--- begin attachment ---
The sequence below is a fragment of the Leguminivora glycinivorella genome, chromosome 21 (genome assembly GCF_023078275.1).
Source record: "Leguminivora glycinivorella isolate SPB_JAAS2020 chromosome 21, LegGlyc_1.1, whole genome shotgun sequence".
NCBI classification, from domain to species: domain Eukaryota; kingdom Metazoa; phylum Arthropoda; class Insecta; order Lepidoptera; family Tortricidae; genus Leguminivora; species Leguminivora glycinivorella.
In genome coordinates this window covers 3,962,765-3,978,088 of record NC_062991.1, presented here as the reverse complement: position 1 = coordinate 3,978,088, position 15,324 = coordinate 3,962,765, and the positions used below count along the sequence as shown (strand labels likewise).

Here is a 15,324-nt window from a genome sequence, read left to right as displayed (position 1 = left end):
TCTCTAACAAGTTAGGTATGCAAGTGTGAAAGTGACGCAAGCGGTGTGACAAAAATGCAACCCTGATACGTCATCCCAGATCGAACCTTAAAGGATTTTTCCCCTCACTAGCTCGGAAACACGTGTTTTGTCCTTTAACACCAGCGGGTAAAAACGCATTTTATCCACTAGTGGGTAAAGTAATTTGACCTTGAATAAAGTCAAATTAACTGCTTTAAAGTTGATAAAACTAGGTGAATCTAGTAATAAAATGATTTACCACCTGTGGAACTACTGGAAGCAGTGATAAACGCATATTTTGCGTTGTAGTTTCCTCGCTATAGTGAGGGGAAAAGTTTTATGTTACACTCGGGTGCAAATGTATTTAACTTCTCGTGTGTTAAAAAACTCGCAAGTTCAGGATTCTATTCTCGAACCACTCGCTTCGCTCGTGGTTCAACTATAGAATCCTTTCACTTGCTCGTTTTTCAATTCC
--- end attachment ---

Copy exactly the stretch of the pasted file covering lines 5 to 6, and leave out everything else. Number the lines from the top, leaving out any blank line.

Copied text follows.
Here is a 15,324-nt window from a genome sequence, read left to right as displayed (position 1 = left end):
TCTCTAACAAGTTAGGTATGCAAGTGTGAAAGTGACGCAAGCGGTGTGACAAAAATGCAACCCTGATACGTCATCCCAGATCGAACCTTAAAGGATTTTTCCCCTCACTAGCTCGGAAACACGTGTTTTGTCCTTTAACACCAGCGGGTAAAAACGCATTTTATCCACTAGTGGGTAAAGTAATTTGACCTTGAATAAAGTCAAATTAACTGCTTTAAAGTTGATAAAACTAGGTGAATCTAGTAATAAAATGATTTACCACCTGTGGAACTACTGGAAGCAGTGATAAACGCATATTTTGCGTTGTAGTTTCCTCGCTATAGTGAGGGGAAAAGTTTTATGTTACACTCGGGTGCAAATGTATTTAACTTCTCGTGTGTTAAAAAACTCGCAAGTTCAGGATTCTATTCTCGAACCACTCGCTTCGCTCGTGGTTCAACTATAGAATCCTTTCACTTGCTCGTTTTTCAATTCC